Rather, investors are worried about the boating industry and the macroeconomic cycle. Boating demand may be under secular pressure, as younger consumers choose non-motorized alternatives like kayaks and stand-up paddleboards. Meanwhile, investors continue to fear that a recession is on the way, which has historically undercut boat sales.
But the declines leave both stocks essentially pricing in the worst: MCFT trades at less than 7x forward earnings, and MBUU less than 9x. Both multiples seem too cheap, as I argued back in March. A rally soon after has fizzled, with both stocks near year-to-date lows.
At these levels, both stocks, as well as marine products manufacturer Johnson Outdoors (NASDAQ:JOUT), look too cheap. And it’s possible an acquirer could take advantage. Industry leader Brunswick (NYSE:BC) has sold its fitness business and built out its parts and accessories offering, but could look to add high-end market exposure through either company. Private equity could kick the tires, as the cyclical businesses might do better away from the glare of the public markets.
The two companies could even consider merging themselves: Malibu and MasterCraft are headquartered less than 30 miles apart. Either way, boating stocks look cheap, and it seems likely that at some point, someone will do something about it.
Sprouts Farmer Market (SFM)
Grocery store stocks like Sprouts Farmer Markets (NASDAQ:SFM) are struggling. SFM itself has traded sideways for roughly four years now. Industry leader Kroger (NYSE:KR) is down 40%+ from late 2015 levels. Competition and higher freight costs are among the worries looking forward.
Even with those concerns, the sector has seen M&A. Amazon, of course, acquired Whole Foods Market back in 2017. United Natural Foods (NASDAQ:UNFI) took out Supervalu last year. And this year, Smart & Final (NYSE:SFS) agreed to go private.
Sprouts could be the next grocer to receive an offer. With a market cap of $2.4 billion, it’s the right size for a tuck-in acquisition by Kroger or privately held Albertsons. Strong Q1 results show the company is still growing. It has exposure to organic and natural food trends, both of which should be tailwinds going forward. And there’s plenty of room for store expansion going forward.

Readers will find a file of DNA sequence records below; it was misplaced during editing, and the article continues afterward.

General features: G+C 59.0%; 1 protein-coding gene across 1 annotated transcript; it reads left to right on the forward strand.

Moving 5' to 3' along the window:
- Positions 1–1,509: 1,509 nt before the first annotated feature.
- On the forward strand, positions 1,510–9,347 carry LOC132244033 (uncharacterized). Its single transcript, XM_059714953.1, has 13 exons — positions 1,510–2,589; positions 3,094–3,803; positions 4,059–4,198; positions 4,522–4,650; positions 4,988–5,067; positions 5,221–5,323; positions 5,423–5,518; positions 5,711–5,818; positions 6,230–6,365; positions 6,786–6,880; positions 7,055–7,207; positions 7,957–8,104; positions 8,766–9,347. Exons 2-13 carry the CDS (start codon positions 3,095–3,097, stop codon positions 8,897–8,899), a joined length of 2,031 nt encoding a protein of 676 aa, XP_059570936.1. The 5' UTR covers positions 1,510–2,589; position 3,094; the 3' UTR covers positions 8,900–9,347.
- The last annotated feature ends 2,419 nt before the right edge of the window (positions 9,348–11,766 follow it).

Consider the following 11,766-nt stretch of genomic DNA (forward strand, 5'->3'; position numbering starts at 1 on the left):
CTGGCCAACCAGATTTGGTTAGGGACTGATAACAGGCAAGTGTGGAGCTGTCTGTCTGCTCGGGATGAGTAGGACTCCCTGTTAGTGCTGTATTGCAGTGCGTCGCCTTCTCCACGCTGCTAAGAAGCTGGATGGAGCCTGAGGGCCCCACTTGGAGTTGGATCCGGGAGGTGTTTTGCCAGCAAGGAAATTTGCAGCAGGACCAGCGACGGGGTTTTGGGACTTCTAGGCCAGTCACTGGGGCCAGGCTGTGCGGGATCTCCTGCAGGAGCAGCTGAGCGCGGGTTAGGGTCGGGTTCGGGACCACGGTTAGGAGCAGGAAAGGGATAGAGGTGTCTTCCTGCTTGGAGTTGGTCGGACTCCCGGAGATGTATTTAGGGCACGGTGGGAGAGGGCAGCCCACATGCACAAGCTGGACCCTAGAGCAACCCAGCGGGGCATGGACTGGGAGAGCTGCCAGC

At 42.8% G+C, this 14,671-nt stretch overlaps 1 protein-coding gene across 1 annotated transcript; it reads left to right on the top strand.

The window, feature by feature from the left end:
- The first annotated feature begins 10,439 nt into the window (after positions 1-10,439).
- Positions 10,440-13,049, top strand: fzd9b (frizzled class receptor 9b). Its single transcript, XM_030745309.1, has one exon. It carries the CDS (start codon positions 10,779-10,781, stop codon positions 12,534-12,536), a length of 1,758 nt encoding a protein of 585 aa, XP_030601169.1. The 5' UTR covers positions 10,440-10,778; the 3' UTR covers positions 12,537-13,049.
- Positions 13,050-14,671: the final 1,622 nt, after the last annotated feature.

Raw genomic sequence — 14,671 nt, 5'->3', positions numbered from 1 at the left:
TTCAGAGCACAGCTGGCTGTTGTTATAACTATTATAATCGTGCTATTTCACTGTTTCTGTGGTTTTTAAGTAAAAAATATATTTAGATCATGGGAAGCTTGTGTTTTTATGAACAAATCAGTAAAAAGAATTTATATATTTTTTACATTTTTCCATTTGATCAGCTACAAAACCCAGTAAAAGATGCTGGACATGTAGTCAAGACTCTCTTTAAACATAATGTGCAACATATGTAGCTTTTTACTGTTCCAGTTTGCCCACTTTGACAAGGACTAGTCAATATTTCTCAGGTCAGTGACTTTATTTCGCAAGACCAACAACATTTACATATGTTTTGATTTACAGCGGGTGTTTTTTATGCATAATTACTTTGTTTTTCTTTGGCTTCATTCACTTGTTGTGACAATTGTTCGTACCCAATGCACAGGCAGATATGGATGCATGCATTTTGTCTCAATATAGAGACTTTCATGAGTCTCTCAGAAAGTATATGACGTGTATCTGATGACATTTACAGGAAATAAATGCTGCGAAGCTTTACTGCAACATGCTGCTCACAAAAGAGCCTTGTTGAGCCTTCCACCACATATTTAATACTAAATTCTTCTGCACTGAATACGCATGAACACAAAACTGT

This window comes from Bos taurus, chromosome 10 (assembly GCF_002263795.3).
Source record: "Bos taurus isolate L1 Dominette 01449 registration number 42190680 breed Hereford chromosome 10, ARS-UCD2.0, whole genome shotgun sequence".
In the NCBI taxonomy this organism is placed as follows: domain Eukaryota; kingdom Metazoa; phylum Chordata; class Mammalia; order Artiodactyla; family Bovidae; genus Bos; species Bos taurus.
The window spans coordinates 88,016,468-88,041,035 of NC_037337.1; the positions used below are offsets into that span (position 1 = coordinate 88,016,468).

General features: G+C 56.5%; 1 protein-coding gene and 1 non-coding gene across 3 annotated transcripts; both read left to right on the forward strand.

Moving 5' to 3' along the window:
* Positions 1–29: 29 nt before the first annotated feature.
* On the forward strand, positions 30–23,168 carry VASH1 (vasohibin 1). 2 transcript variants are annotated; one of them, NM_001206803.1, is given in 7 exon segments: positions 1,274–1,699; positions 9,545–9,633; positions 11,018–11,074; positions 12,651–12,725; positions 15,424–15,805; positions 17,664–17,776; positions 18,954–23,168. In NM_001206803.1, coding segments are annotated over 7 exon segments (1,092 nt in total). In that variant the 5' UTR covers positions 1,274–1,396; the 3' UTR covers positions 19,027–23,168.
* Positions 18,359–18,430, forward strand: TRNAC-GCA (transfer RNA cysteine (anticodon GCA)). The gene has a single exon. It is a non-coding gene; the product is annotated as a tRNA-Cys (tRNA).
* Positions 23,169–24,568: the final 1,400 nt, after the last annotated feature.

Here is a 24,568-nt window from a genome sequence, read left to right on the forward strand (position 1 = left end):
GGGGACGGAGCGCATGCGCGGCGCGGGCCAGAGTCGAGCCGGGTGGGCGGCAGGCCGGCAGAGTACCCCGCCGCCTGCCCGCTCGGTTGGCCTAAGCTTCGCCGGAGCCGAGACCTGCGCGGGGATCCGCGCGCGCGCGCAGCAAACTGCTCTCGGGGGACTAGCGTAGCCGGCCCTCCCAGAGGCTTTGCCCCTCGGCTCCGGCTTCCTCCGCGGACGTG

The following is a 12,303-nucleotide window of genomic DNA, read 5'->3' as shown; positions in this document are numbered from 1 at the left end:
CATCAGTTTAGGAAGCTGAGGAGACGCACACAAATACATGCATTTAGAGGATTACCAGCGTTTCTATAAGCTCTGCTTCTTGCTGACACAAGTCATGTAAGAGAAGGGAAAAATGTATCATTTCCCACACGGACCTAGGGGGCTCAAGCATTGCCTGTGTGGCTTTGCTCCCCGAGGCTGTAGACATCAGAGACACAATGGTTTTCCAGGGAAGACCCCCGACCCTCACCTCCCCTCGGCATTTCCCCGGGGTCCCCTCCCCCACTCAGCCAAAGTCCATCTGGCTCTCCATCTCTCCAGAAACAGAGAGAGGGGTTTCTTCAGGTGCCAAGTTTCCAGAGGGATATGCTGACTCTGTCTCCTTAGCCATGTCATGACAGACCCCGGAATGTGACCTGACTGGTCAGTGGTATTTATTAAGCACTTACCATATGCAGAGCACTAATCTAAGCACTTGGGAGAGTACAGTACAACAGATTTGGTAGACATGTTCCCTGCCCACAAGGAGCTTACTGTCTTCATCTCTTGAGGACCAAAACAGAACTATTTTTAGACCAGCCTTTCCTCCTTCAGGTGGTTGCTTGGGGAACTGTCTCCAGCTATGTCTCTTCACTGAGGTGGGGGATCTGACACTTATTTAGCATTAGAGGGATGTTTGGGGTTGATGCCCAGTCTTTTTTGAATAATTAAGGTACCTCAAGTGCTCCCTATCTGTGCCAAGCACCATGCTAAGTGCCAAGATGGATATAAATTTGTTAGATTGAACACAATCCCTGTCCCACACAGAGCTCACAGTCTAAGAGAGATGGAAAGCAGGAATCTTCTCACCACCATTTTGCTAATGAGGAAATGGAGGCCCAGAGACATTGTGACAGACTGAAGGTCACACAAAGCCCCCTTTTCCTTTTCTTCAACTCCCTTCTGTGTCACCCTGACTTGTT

Meanwhile, on its own, SFM is hardly expensive, trading at 15x next year’s EPS estimates. That’s a reasonable valuation even given the low multiples seen elsewhere in the space. It does seem like patient investors can win with SFM longer-term, with the possibility that more immediate returns will come.
The biggest concern with semiconductor developer Xilinx (NASDAQ:XLNX) is that seemingly everyone already thinks the company is going to be bought out. Speculation goes back for years, yet no buyer has emerged.
Meanwhile, XLNX has continued to get more expensive and it still isn’t cheap. A 23x forward multiple is hefty for the chip space, particularly with semiconductor stocks taking a beating over the last year. There’s likely some level of takeover premium already embedded in the stock, meaning that if a takeover doesn’t come, even strong growth may not lead to much upside.
That said, there are reasons why Xilinx has been considered such an attractive potential buy. The stock is cheaper after a disappointing earnings report in April sent the stock tumbling. And it’s worth remembering that, in the chip space, even obvious targets eventually sold for a solid premium. Mobileye sold to Intel (NASDAQ:INTC) despite valuation concerns. Mellanox (NASDAQ:MLNX) soared earlier this year after receiving an offer from Nvidia (NASDAQ:NVDA).
In both cases, investors who ignored valuation worries were rewarded. Particularly after the recent decline, investors in XLNX could see a similar payoff.
As of this writing, Vince Martin did not hold a position in any of the aforementioned securities.